Tag Archives: ROV

6/29/16 A Trip to TX, part 2

By this time, we were well on our way to eating ourselves through Texas. There were a number of restaurants near the hotel, or a short drive away, and we decided we’d get stuff to eat that we wouldn’t normally get at home. Besides smoky Texas BBQ, we had excellent Japanese Ramen (the real stuff), wonderful Thai, and discovered an eclectic little coffee shop that we fell in love with. We were having a great time! Jamie was working, attending meetings, and stressing. I don’t blame him! cb of course, was the host with the most.

The competition for the ROVs was in full swing. We wouldn’t see Jamie until much later in the evening, so Jim, cb, and I took a tour through Downtown Houston to the Museum of Natural Science. We went into a butterfly enclosure, scoped out the fabulous Gem Vault, and, since I was reading “Antony and Cleopatra”, marveled at the Egyptian exhibit.

This is a sculpture made from gemstone that struck me. If I remember correctly, the lower jaw is a separate piece and the entire sculpture weighs about 6.5 pounds:


The next day, we were finally allowed in to view the competition. This was held at the Johnson Space Center’s Neutral Buoyancy Lab. This pool, 40 feet deep, has a mock up of the space station in it. Astronauts use this Lab to practice doing tasks while weightless. It was an incredible honor to be there. We had to have ID and badges checked (we sent in for our security clearances a month prior), and had to be inspected by K9 units, who sniffed all of our belongings, and anything we were bringing in to the NBL. Security was tight!

Here is a look inside:


(It’s OK, they said we could take pictures)


(We were seated down at the right, viewing the competition on a screen via underwater cameras.)


(The mockup of the Space Station is visible.)

The team had a number of tasks that the ROV had to complete. They were judged on presentation, tasks accomplished, and safety. One of the tasks was to retrieve an oil sample. Our team (Crusader Robotics) snagged the oil (it was for the highest amount of points) but lost it on the way to the surface. What a blow! Fortunately, we were able to compete the next day as well, and the team’s scores were added together.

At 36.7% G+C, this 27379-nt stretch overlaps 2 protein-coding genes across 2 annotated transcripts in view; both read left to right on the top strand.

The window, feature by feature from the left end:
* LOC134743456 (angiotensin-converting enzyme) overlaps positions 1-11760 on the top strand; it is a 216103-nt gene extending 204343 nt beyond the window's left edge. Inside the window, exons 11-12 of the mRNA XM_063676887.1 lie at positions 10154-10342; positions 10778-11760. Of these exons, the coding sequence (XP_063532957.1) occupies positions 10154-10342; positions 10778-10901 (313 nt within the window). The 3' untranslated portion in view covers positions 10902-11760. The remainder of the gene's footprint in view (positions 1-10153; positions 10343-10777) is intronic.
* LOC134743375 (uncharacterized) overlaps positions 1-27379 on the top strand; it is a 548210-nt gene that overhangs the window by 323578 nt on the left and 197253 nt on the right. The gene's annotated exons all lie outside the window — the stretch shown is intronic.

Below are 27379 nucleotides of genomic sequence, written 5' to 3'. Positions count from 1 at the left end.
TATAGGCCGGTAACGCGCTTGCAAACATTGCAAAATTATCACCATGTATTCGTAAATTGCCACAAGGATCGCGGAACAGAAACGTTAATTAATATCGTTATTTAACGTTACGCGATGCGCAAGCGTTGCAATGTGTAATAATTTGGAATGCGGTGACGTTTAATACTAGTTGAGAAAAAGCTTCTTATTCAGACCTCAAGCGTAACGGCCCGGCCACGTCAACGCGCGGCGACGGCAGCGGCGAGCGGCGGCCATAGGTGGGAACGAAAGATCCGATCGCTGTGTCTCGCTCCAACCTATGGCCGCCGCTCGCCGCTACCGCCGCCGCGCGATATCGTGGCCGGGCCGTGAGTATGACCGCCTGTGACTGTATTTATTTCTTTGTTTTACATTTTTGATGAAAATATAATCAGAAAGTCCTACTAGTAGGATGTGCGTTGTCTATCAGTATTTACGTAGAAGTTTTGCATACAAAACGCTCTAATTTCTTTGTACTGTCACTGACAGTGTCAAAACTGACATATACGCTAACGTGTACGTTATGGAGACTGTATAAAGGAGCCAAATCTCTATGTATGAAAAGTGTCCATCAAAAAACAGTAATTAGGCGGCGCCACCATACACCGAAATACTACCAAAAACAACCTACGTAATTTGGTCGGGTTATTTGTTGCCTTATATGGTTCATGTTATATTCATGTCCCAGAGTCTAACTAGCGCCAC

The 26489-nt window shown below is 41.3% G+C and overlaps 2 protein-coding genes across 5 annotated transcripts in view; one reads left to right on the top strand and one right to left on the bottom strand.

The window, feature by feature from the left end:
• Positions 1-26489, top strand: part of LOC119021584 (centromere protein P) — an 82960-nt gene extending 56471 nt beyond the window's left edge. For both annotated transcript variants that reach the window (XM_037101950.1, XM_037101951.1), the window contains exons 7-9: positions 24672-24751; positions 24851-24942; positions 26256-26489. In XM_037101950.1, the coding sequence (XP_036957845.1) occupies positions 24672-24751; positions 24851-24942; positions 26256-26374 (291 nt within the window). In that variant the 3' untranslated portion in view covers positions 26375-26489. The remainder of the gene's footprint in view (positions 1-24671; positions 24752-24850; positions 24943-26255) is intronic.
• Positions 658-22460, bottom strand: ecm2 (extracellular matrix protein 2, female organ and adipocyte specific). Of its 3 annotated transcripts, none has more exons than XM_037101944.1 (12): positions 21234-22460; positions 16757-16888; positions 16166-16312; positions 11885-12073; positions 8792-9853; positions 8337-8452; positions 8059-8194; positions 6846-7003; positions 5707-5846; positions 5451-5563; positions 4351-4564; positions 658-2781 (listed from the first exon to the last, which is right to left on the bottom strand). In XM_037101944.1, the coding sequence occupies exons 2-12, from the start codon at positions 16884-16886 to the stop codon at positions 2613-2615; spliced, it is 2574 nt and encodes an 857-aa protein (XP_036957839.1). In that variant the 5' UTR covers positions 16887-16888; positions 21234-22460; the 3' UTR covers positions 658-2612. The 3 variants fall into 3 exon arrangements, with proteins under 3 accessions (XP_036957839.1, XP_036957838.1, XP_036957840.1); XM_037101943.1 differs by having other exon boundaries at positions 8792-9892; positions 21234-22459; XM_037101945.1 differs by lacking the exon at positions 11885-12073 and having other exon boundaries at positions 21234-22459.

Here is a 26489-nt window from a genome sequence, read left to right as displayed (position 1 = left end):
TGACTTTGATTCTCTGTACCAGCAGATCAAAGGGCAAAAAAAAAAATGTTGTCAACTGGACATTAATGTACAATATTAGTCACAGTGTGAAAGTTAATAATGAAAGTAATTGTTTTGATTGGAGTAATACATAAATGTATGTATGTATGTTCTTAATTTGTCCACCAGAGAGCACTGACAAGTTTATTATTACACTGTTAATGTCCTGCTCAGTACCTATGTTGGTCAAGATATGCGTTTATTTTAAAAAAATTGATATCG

Competition done for the day, cb gifted Jamie with a micro drone:


And all the accessories, to boot!

The next day was the final day of competition (we didn’t drop the oil) and the awards banquet. Anxiously, we waited for the awards to be given. Unfortunately, our team did not win. However, none of the guys lost sight of the big picture: almost 700 teams tried out, of which, 69 were chosen to compete. We were one of the lucky ones, competing against other countries such as China, India, Turkey, Egypt, and Indonesia. And our first year in competition, too! It was a great honor to compete. When the scores were compiled, Crusader Robotics had made the top third. Congratulations, team!


(The Edmund Mark 2.5, Crusader Robotics’ ROV, painted in the school’s colors)

Tomorrow: Leaving Texas

Your friend, Liz





6/28/16 A Trip to Texas, part 1

Hi, this is Liz. Before I begin, I’d like to thank everyone for hanging in there while we took a week off for Jamie to compete in the MATE International Robotics competition. I know a lot of people like posting their vacation stuff, hence announcing to the world that they are gone and their houses are unattended, but I’m not like that, being made of more suspicious stuff.

I would secondly like to say that Maggie is sleeping a lot and healing up slowly from her adventures of being boarded. She is due to get the little staple out of her snout on July 5. Maggie was nice enough to lend me her blog so I could tell all of you about our trip.

Where to begin? We flew out a day earlier than the rest of the Robotics team. I personally wasn’t up to the grueling task of awakening at 2 a.m. to be at the airport by 4:15 and then have all of us – teachers, students, family, and fans – trying to get through TSA. So, instead of flying Southwest with the group, we booked our own flight through Spirit and got down there a day early.